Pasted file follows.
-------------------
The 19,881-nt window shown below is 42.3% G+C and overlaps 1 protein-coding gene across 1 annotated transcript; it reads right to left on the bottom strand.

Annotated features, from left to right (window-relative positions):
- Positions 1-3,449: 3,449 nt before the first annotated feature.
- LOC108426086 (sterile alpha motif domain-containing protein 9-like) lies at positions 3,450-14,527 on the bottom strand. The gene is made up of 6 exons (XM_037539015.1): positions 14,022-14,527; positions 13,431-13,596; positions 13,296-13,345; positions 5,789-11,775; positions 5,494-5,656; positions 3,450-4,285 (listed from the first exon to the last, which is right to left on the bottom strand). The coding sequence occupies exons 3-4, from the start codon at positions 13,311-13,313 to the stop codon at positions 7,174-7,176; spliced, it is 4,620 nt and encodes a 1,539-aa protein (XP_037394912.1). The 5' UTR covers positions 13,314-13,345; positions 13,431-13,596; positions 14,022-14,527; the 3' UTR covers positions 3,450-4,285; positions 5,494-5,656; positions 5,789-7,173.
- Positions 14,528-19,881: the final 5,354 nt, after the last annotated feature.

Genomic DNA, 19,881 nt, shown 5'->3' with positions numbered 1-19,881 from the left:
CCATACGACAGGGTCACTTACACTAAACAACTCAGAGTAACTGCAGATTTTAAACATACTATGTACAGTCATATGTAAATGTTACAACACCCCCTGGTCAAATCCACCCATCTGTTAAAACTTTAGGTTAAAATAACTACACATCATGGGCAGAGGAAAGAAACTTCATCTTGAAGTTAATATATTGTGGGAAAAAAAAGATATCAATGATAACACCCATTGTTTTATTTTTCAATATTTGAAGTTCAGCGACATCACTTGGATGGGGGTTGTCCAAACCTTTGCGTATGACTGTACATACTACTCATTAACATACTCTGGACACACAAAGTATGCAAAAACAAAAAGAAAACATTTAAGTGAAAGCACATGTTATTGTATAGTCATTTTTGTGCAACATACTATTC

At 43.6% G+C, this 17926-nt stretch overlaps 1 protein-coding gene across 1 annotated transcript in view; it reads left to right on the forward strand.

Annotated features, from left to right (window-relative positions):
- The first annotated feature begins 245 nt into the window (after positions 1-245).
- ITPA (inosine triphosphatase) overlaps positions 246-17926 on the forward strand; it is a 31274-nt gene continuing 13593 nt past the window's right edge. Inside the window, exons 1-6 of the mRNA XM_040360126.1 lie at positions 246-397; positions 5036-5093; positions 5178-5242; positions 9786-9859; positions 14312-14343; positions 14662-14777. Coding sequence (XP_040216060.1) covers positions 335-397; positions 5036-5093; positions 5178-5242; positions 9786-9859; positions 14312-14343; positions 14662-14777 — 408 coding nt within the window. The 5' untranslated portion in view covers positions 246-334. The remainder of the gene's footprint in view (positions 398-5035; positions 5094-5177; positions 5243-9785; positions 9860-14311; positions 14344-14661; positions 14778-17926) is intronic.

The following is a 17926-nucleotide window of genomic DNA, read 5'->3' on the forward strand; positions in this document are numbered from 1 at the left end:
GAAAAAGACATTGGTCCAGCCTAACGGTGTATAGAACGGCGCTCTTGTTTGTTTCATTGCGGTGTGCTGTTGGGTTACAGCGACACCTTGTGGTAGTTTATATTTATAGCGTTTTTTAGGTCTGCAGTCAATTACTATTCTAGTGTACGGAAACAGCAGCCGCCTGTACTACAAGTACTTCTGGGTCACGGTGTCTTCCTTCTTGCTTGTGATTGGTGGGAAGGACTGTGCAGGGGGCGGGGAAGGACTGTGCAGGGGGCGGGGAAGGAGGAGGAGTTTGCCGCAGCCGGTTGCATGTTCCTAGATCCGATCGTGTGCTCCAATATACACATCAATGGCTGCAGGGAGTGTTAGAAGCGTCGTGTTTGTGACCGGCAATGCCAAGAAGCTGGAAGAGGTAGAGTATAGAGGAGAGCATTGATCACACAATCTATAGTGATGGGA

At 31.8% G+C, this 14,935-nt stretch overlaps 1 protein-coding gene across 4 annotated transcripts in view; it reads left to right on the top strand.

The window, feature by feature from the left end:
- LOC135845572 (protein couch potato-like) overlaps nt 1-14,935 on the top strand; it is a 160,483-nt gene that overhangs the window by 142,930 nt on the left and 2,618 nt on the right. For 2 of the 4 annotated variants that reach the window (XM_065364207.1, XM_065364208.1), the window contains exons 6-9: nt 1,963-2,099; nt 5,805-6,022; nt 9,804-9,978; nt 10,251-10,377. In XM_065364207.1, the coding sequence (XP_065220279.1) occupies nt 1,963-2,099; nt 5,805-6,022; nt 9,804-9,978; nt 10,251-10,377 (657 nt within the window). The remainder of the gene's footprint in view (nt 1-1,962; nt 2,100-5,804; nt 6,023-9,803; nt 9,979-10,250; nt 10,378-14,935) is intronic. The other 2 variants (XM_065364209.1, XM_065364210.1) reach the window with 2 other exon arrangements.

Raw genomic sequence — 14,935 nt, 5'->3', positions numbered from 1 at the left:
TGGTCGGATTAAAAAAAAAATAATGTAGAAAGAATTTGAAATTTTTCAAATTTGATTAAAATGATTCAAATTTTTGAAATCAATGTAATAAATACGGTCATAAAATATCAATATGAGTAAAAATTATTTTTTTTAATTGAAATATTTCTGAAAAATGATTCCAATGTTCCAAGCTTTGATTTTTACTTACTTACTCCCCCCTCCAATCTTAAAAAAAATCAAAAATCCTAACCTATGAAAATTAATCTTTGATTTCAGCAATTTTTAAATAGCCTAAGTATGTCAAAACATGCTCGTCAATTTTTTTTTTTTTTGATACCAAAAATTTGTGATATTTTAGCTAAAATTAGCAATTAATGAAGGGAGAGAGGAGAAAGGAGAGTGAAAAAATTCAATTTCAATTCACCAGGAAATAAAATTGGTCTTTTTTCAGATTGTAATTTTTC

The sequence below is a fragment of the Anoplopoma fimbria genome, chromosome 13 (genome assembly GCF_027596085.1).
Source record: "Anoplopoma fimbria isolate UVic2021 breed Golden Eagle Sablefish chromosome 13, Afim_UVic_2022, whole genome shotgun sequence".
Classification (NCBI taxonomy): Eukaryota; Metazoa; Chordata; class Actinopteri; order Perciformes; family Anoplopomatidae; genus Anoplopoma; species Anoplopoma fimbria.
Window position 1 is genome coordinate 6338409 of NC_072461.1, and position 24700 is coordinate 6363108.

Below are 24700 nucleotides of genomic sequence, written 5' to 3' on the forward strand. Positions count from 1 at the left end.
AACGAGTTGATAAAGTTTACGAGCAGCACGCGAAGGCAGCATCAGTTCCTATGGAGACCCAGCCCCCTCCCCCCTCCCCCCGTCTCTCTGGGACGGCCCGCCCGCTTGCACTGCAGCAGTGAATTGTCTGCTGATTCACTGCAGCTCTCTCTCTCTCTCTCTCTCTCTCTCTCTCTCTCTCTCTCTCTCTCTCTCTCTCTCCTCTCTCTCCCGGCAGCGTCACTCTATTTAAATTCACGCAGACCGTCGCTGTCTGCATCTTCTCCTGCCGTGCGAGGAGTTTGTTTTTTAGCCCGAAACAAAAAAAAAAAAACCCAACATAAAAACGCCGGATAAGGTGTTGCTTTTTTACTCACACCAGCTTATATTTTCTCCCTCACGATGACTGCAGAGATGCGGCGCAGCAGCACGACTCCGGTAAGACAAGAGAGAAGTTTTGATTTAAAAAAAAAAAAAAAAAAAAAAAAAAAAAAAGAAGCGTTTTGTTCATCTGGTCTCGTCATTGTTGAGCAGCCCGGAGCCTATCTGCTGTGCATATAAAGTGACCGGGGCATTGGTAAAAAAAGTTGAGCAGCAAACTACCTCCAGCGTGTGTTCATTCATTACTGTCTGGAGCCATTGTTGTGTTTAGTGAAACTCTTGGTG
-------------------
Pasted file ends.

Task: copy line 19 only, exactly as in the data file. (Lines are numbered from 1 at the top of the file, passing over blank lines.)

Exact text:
The sequence below is a fragment of the Anoplopoma fimbria genome, chromosome 13 (genome assembly GCF_027596085.1).